The Kiss of Forgiveness On My Brow

A new day should not mean that we have beaten down our enemies. For we are they and they are us too.

NZ PM Jacinda Arden performs a ifoga. Photo Credit: Bluewave Media.

Some day I will drive by the hills of Lalomanu and think less of this strange life. But as I try each day to ponder on happier things, I am stopped in the midst of despair. I am reminded of the reasons of loving someone I could lose. I am reminded of why I went there.

📷 Taielua Tuasivi, SGN.

But can you agree that our childhood was a skip over the rainbow? That over the reef, we stepped on each wave and rode them to shore one by one?  That we have arrived on the banks of our riversides to rest our heads from many a sleepless night?

Perhaps you too but I sat with the eels of the Apia vaipe and called them my friends. I followed my grandmother’s quick anger to her loving heart. The children’s laughter; my siblings and those of my neighbors linger still. River pebbles and dirt stuck between my toes. The nectar of hibiscus and white frangipanis showered me with tropical fragrance. I danced to simple lyrical songs made of mats and croaky sounds from my grandmother’s lips.

“Tu i luga e fai lau siva, tu i luga e fai lau siva, eeee.”

And mangoes, they were abundant, but we never wasted their sweetness.  Life was as simple as it was a shiny black ocean pearl for hard times ahead.

As I grew, I saw life was becoming strange.

Confused, I sat alone from the hills of Tiapapata, urging with the horizon for something I could not find..

Old buildings, overnight replaced with new. The roads multiplied like centipede legs.. well, crooked ones and with deep holes in them. The noise of birds and crickets died out because their pulu trees were uprooted from the trunk up.  Even the choices of food rose with their costs to the sky.  We could pick any sweet thing we wanted but at the cost of our healthy organs. Yet, still, a lovely corpse would pass as an adult beggar on the street, unnoticed.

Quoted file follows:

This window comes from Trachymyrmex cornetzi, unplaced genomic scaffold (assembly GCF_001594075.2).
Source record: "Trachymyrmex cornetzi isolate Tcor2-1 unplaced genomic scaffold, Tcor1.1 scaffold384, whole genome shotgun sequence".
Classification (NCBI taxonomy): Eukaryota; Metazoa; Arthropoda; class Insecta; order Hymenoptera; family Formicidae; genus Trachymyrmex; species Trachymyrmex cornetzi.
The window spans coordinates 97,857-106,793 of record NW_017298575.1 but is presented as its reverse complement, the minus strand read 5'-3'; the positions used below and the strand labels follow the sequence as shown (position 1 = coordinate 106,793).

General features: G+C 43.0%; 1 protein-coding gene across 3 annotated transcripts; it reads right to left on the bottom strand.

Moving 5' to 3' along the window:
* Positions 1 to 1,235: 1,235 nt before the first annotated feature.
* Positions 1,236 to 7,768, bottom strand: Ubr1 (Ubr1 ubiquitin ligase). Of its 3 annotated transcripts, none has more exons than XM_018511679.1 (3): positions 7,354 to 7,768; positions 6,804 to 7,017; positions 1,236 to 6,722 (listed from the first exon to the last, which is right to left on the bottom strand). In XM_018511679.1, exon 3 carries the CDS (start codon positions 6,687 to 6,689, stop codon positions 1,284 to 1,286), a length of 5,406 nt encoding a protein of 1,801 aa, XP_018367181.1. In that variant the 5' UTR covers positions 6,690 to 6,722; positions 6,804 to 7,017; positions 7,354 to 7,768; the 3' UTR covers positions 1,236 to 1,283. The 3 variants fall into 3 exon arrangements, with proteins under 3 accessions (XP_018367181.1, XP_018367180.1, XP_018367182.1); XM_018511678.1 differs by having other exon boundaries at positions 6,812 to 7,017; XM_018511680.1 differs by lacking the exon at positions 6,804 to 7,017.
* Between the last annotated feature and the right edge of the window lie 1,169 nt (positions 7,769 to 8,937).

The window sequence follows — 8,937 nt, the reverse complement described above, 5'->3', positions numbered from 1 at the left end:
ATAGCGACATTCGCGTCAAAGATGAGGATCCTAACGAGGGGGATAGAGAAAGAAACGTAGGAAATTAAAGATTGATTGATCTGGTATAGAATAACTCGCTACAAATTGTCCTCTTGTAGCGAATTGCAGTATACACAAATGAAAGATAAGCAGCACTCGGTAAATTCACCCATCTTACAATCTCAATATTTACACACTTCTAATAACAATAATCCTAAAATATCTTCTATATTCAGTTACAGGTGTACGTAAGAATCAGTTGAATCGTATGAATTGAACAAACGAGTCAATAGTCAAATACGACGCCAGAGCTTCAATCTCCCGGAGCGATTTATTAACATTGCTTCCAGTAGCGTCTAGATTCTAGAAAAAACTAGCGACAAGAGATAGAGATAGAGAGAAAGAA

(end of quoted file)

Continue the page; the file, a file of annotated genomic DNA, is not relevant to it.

But I could feel the bitterness in my shivering neck line as he passed by. The silence of women in a corrupted world lies within. But those men and women of violence became abundant too. Vendor children’s eyes scare me too when I look deep into them. I still don’t know why. But the bite of guilt for things we did not do is a symptom of modernity, isn’t it?

Now I know. It was the end of loss. That is what I beckoned the horizon for.

Today I felt the kneeling of the Lalomanu hills when I saw the Prime Minister of New Zealand in her humbling ifoga. Tears pour from me like I am a waterfall, when I am moved.

The many years of oppression; the forlorn times when our own people buried their heroes and loved ones with defeat.

The silence of prayers. The hard life. How we have endured too much in our small earnestness.

I felt them shift in the sky over us, like a sunray suddenly found an opening in the clouds. I felt the kiss of forgiveness on my brow. In there, I hear a sweet woman’s voice whisper, “Farewell my dear daughter.”

When we lose something we love, we wish for songs our mother’s sang. We want to be between the street vendors and the luck they might encounter yet. We long to be in the wilderness breeze with the butterflies. We hope in the end, to be hanging as memorabilia in our loved one’s homes when we or they go.

So today also, our island nation rises to face a new day.  We have woken the fiery spirit of our women heroes, to own their place on the pedestal of freedom. We have stamped on the brow of every son born to this country, a kiss of forgiveness. That one day, when he is older, he may count on us to move mountains for all to see despite his self-made ignorance.

That despite our victorious call for change, we will be modest still. For what is elegance without it?  What is beautiful if we do not bow as mountains do, and die away like old roots of trees?

A new day should not mean that we have beaten down our enemies. For we are they and they are us too. It should mean that we have lifted our sky higher for all to see, that beneath it we lie folded and useful, as our humble rivers do. It should mean that you and I both, can feel the kiss of forgiveness on our brows, and that as we rest our heads a bit, we smile to say,
Thank you dear God and thank you dear loving superb island mother of mine. Thank you!

Lumepa Hald